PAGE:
The flu doesn't just affect people. Your cat can develop the viral infection, too. Although most cats recover fully from a bout of the flu, it can be particularly hard on young, old and immune-com ...View Article
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One of the most important things you can do you for your dog to ensure a long and healthy life is to vaccinate them. Puppies are vaccinated against Distemper, Infectious Hepatitis, Parvovirus, Leptospirosis and Parainfluenza and the vaccinations are started from 7-8 weeks of age in puppies and until your pup has its full primary course of vaccinations, it will be at risk from these diseases.
We recommend annual booster vaccinations for adult dogs to maintain immunity and protection against these diseases. Not every dog needs every vaccination, but all pets need some vaccinations. We will perform a full health check of your dog and vaccinate accordingly. This is an ideal opportunity to ask any questions concerning the health and welfare of your companion.
Kennel Cough, also known as Infectious Bronchitis is an increasingly common disease in dogs in the Fareham, Portchester and Gosport area. The annual booster vaccination does not ordinarily include full protection against Kennel Cough but due to the now common nature of the disease in the dog population, we will usually recommend vaccination against this highly infectious and often distressing disease. Dogs going into boarding kennels or attending dog shows will be at even higher risk of contracting Kennel Cough. The intranasal vaccine needs to be given at least two weeks before or after the booster vaccination.
Roundworms and tapeworms commonly affect puppies and adult dogs. Roundworms pose a Public Health threat in that they can infect your family; young children in particular are at risk from the migrating larval stages of the roundworm which can in rare circumstances result in blindness. The very nature of dogs to have their nose into everything, as well as the common existence of fleas on most pets makes routine worming an important health consideration for your pet and your family.
Puppies - need treatment from a very early age, usually from 2 weeks old. Often the breeder will have wormed your new puppy from a young age however it is always advisable to ask the breeder when they last wormed the puppy and with what type of wormer. Once you have brought your new pup home we advise worming every 2-4 weeks depending on the treatment used up to 12 weeks of age, and then monthly up to 6 months of age.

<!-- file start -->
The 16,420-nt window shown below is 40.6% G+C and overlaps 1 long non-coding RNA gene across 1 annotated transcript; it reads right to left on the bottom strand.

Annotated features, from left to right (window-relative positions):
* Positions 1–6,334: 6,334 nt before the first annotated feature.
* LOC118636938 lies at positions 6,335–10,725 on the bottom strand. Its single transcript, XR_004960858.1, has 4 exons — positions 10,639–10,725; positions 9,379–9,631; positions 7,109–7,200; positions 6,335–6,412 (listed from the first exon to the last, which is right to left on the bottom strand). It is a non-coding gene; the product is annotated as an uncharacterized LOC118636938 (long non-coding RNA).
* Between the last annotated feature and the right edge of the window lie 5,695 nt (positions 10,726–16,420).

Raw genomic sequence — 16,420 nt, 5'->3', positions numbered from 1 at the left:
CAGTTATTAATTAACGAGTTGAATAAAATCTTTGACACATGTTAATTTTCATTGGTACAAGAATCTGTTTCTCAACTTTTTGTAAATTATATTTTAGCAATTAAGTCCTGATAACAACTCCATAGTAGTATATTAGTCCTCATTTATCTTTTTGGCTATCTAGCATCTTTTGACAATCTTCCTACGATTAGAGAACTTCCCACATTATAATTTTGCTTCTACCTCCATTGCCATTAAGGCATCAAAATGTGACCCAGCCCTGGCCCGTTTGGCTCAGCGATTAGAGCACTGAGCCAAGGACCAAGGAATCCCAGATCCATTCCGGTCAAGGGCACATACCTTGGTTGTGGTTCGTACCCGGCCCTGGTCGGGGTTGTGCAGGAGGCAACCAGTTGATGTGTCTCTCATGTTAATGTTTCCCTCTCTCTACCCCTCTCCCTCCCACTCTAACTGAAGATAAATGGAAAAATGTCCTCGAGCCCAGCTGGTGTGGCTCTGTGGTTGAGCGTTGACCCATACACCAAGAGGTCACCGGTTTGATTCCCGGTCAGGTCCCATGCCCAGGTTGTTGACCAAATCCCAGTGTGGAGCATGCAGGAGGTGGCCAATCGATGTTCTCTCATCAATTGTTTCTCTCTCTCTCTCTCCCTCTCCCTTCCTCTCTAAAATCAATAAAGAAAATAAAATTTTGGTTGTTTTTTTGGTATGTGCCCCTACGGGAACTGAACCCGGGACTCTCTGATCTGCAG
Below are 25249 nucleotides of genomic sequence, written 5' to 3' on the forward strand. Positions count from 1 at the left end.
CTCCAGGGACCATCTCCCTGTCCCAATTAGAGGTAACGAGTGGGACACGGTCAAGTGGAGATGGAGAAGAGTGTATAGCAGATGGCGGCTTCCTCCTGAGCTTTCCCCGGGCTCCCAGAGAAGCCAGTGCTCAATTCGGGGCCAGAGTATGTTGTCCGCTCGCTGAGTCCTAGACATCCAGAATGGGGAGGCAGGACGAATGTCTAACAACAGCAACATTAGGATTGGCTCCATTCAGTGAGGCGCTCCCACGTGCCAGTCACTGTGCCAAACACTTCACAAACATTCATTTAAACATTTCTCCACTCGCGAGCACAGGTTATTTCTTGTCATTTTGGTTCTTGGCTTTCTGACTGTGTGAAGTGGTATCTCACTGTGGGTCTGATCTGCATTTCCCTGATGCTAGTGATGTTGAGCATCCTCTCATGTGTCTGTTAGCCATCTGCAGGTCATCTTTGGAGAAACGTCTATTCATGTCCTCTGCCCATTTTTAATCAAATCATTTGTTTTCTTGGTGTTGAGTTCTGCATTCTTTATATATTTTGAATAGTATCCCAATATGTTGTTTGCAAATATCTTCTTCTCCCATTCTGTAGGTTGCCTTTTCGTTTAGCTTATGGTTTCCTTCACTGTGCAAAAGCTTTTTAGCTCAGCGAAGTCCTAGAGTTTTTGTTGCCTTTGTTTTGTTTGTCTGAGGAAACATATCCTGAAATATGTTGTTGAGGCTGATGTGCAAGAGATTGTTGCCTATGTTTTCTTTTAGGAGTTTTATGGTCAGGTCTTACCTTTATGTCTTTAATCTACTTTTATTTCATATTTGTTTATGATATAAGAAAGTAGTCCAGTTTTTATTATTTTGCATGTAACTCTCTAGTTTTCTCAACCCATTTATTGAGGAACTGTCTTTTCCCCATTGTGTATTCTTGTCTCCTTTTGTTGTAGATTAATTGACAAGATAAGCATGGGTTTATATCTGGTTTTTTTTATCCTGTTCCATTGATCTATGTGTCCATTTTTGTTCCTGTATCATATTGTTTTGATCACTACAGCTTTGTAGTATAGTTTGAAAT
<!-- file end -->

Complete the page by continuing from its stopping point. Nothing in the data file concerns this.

Adult dogs - The frequency with which an adult dog should be wormed varies depending on the age of the dog, the frequency with which it contacts other dogs or is walked where other dogs are walked, and the presence of children in the household. Treatment for roundworms commonly comes as either a tablet given orally or a liquid spot-on treatment that can be put onto the skin and which then gets absorbed into the body to kill the worm.
If you are in doubt about how often you should be worming your pet, do speak to the vet, nurse or receptionist so that we can risk assess your household to determine a worming frequency that is appropriate to your circumstances.
Neutering your dog
The vets at this practice believe that neutering (spaying or castrating) your pet not only will reduce the number of unwanted pregnancies in the dog population, but also makes for a calmer better behaved dog with less tendency for male dogs to roam in search of a bitch in season, and eliminates the inconvenience that comes with having a bitch come in season every 6 months or so. It markedly reduces the risks of cancers of the mammary glands and reproductive tract of a female dog, as well as eliminating the risk of uterine infection (pyometra). In male dogs castration reduces the risk of prostate disease and testicular tumours.
Spaying involves removal of the uterus and ovaries via an incision on the underside of the abdomen in female dogs from the age of 4 months. Very occasionally a bitch may have a medical or anatomical reason for delaying a spay until after its first season. We perform a health check and physical examination on your bitch before admission for the spay and any problems will be identified at this examination. A spay is a major surgical procedure, but is a common operation that carries very few complications and most bitches will be home the same day.
Castration is performed under a general anaesthetic from the age of 4 months. Prior to admitting your dog for castration we will perform a health check and physical examination, particularly to ensure that your dog's testes have descended. The procedure involves removal of the testes from an incision just in front of the scrotum and carries very few risks and recovery is quick.
For more information on the care of your dog click here